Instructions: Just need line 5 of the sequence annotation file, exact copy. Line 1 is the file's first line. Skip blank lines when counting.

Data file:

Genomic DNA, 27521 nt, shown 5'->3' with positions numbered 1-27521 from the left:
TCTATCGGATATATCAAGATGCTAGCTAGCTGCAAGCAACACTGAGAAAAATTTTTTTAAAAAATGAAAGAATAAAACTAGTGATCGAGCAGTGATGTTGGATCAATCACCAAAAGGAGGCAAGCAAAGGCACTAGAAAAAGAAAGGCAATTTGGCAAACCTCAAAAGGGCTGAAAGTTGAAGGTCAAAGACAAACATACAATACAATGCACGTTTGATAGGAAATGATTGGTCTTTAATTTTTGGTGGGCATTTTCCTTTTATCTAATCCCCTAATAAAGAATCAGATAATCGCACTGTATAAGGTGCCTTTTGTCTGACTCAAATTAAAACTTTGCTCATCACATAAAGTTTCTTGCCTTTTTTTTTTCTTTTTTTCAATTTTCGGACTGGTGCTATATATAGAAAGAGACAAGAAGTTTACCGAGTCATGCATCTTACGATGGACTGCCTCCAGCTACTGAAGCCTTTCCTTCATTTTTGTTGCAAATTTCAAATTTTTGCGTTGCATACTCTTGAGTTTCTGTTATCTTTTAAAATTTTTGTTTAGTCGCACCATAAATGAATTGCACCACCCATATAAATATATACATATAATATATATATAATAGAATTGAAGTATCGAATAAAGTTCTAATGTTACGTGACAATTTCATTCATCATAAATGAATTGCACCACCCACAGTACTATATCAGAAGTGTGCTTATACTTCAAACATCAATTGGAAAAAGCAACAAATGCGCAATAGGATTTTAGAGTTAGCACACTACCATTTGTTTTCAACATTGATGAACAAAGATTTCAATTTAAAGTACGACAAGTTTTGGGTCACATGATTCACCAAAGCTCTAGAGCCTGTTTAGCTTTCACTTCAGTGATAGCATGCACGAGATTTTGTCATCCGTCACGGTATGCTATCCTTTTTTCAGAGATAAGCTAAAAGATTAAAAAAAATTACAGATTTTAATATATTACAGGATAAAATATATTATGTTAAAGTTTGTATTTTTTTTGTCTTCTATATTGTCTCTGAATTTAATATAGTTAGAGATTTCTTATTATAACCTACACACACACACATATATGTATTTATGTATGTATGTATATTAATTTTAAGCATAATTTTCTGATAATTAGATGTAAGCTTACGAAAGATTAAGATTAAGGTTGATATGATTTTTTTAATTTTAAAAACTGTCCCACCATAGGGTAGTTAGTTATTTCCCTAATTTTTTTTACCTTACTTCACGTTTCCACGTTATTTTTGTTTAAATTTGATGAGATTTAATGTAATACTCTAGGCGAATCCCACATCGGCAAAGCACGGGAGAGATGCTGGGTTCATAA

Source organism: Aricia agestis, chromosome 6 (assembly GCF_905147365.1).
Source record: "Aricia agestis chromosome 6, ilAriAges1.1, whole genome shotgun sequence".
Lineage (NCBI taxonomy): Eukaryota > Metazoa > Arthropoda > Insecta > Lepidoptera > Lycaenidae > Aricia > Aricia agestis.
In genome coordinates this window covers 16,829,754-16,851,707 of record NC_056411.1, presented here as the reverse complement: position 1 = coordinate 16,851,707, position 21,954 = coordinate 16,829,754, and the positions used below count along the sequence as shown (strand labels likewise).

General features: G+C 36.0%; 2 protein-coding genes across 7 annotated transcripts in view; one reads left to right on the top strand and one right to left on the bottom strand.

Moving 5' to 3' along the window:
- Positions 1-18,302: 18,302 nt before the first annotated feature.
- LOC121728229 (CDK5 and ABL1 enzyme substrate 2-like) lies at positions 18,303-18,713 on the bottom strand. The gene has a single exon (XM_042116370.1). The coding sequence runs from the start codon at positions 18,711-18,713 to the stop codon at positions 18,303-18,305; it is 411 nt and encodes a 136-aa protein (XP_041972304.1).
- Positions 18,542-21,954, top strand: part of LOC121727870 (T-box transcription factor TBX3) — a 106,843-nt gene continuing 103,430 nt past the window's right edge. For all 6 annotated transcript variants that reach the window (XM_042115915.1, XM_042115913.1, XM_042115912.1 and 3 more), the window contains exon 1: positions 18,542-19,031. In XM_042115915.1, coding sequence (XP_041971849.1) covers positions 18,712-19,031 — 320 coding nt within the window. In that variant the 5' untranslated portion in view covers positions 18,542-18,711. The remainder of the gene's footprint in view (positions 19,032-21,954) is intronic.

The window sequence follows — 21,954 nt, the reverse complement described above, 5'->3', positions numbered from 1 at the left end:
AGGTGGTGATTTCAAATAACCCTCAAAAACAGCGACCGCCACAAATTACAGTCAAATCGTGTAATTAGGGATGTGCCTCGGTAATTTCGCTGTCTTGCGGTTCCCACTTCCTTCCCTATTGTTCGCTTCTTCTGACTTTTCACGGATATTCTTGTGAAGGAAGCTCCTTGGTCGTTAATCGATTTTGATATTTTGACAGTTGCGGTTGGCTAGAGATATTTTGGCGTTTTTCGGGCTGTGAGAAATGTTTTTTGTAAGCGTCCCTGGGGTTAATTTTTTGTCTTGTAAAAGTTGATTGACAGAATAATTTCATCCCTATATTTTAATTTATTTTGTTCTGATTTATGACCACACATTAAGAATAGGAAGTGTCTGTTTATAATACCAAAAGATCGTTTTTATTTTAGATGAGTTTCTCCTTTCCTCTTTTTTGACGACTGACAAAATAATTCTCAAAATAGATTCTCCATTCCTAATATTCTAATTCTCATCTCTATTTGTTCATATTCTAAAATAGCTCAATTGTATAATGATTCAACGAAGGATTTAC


Lineage (NCBI taxonomy): Eukaryota > Metazoa > Arthropoda > Insecta > Lepidoptera > Lycaenidae > Aricia > Aricia agestis.